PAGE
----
In understanding how to buy a Fannie Mae foreclosure you need to understand who is Fannie Mae and what they are all about. Fannie Mae is a shareholder-owned company that works to make sure mortgage money is available for people in communities all across America. They do not lend money directly to home buyers. Fannie Mae works with lenders to make sure mortgage funds are available for individuals to purchase homes.
Fannie Mae stock (FNM) is actively traded on the New York Stock Exchange and is part of the Standard & Poor's 500 Composite Stock Price Index. In 1938, the Federal government established Fannie Mae to expand the flow of mortgage money by creating a secondary market. Fannie Mae was authorized to buy Federal Housing Administration (FHA)-insured mortgages, thereby replenishing the supply of available money. In 1968, Fannie Mae became a private company operating with private capital on a self-sustaining basis. Its role was expanded to buy mortgages beyond traditional government loan limits, reaching out to a broader cross-section of Americans. Fannie Mae receives no government funding or backing, and they remain one of the nation's largest taxpayers.
When all repayment options have been exhausted between the mortgagee and the mortgager on a home that Fannie Mae has participated on, the home moves in to foreclosure. On many foreclosed homes Fannie Mae retains ownership. After ownership has been established by Fannie Mae they become a “home owner” trying to sell their home to someone who is looking to buy a home ….. a very simple process with no hidden agendas. In many cases, Fannie Mae will turn the handling and marketing of these properties over to real estate agents such as Banner & Associates with Allen Tate Realtors. It is the realtors responsibility to provide Fannie Mae with a “Broker’s Price Opinion” to Fannie Mae as well as repair recommendations. A certified appraiser employed directly by Fannie Mae will also offer a valuation of property to Fannie Mae. With all repair assessments and valuations in hand Fannie Mae then decides how to remarket the property. A standard “Offer to Purchase” contract has to be filled out and signed by the buyer, a pre-qualification letter from a reputable lender must accompany the offer to purchase. Fannie Mae also requires that their own Purchase Addendum be included as part of the Offer to Purchase Contract. There is specific language that must be included on the Offer to Purchase Contract that states that the addendum is part of the contract. The exact language is available to you in the Addendum directions. The addendum directions must also be signed by the buyer’s agent as well as the buyer. Please read and understand what the addendum represents in your Offer to Purchase.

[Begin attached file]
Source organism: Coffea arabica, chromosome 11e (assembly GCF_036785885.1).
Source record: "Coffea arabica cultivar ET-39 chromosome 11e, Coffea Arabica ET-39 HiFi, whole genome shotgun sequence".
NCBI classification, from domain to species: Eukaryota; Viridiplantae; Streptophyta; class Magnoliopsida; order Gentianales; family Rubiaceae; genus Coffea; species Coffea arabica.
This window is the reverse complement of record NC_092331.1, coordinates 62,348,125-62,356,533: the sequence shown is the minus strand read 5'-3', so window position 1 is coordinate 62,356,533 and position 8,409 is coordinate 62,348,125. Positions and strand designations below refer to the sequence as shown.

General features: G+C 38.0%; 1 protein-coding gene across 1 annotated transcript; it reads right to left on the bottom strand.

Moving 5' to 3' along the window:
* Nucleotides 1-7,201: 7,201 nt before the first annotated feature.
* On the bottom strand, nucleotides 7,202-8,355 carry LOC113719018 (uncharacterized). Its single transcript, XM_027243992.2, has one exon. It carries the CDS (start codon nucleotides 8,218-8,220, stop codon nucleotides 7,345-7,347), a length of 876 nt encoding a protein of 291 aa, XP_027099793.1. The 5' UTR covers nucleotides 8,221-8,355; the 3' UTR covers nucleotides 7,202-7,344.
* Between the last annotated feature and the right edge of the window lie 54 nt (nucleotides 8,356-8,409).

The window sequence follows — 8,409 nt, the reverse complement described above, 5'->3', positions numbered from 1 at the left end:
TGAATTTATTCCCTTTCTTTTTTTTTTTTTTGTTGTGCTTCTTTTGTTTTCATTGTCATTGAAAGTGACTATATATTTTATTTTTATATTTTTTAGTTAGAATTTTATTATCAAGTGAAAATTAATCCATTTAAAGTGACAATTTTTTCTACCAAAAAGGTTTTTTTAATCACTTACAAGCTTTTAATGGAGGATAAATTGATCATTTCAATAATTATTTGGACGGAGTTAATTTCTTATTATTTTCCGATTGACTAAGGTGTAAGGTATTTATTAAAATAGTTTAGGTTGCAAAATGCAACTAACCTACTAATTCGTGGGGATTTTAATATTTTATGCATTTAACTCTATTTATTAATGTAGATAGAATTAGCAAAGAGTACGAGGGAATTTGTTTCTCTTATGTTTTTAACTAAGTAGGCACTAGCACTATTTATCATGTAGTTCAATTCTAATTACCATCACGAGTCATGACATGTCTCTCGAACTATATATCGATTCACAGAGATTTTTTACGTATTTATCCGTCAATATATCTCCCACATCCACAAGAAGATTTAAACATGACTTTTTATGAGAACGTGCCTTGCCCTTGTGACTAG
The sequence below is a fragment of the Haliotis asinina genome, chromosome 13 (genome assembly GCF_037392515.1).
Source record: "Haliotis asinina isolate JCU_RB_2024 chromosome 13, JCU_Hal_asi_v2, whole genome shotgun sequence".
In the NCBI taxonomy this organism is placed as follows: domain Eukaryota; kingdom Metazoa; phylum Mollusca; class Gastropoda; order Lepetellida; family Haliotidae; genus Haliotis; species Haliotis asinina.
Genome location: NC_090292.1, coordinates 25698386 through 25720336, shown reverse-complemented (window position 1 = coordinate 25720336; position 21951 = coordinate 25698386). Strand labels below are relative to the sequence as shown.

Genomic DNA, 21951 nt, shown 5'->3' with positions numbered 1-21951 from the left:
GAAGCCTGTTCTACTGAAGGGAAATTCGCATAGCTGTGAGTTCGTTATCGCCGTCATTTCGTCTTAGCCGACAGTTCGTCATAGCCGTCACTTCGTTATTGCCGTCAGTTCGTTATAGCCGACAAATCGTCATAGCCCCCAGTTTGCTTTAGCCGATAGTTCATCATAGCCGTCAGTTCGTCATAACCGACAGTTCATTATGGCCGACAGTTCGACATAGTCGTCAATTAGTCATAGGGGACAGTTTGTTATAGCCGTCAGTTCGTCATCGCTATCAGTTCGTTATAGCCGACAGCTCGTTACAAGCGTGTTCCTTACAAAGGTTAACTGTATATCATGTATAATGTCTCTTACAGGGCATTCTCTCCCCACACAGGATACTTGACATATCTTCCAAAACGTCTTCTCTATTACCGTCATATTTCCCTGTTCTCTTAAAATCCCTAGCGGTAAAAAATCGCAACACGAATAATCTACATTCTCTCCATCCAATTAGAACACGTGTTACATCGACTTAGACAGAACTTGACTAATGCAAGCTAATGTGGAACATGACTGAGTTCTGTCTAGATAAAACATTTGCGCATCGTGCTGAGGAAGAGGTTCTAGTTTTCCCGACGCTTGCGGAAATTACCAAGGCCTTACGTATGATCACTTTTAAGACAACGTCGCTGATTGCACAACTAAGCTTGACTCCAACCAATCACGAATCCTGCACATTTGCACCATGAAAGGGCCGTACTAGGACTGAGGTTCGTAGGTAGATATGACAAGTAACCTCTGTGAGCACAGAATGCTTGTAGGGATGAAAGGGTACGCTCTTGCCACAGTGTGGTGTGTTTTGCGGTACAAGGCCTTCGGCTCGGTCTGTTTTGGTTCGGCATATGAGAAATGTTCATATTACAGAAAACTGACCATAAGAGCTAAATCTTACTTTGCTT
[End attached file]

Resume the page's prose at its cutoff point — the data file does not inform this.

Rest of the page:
You will see as you read through the addendum, Fannie Mae is protected from any future issues involving the condition of the home since they have not lived in it. In North Carolina Fannie Mae is exempt from providing to the buyer a North Carolina Property Disclosure Statement because it is a foreclosure and they have no knowledge of what has or has not been done to the home in the past. In general Fannie Mae makes every effort to provide their homes for resale in reasonable condition but the buyer has all of the responsibility to inspect the home and accept the home, “As Is”, in it’s present condition prior to closing. All initial offers must be in writing, but verbal negotiations are acceptable. Once Fannie Mae and the buyer agrees on a selling price the buyer has 10 days to complete all inspections and respond to Fannie Mae on their intentions to move forward with the purchase of the home or rescind their offer to purchase. If the buyer accepts the property then the rest of the buying/closing process continues and Fannie Mae considers the home “Under Contract”. Although Fannie Mae prefer cash offers, many financing options will be considered. Down payment assistance programs, seller paid closing costs and home warranties are often considered. Remember, everyone’s goal is to provide affordable housing to owner occupant. Fannie Mae encourages investors to purchase foreclosed homes but the requirements to purchase are slightly different that that of an owner occupant. An investor is required to provide 10% of the purchase price in earnest funds when making an offer to purchase. If an investor purchases a Fannie Mae Foreclosure there is a Deed Restriction placed on the property that the buyer/new owner can not resale the property for more than 120% of the purchase price for a period of three months.
If you have any questions about purchasing Fannie Mae homes please contact any member of the Banner Team and they will be glad to assist you in any way.
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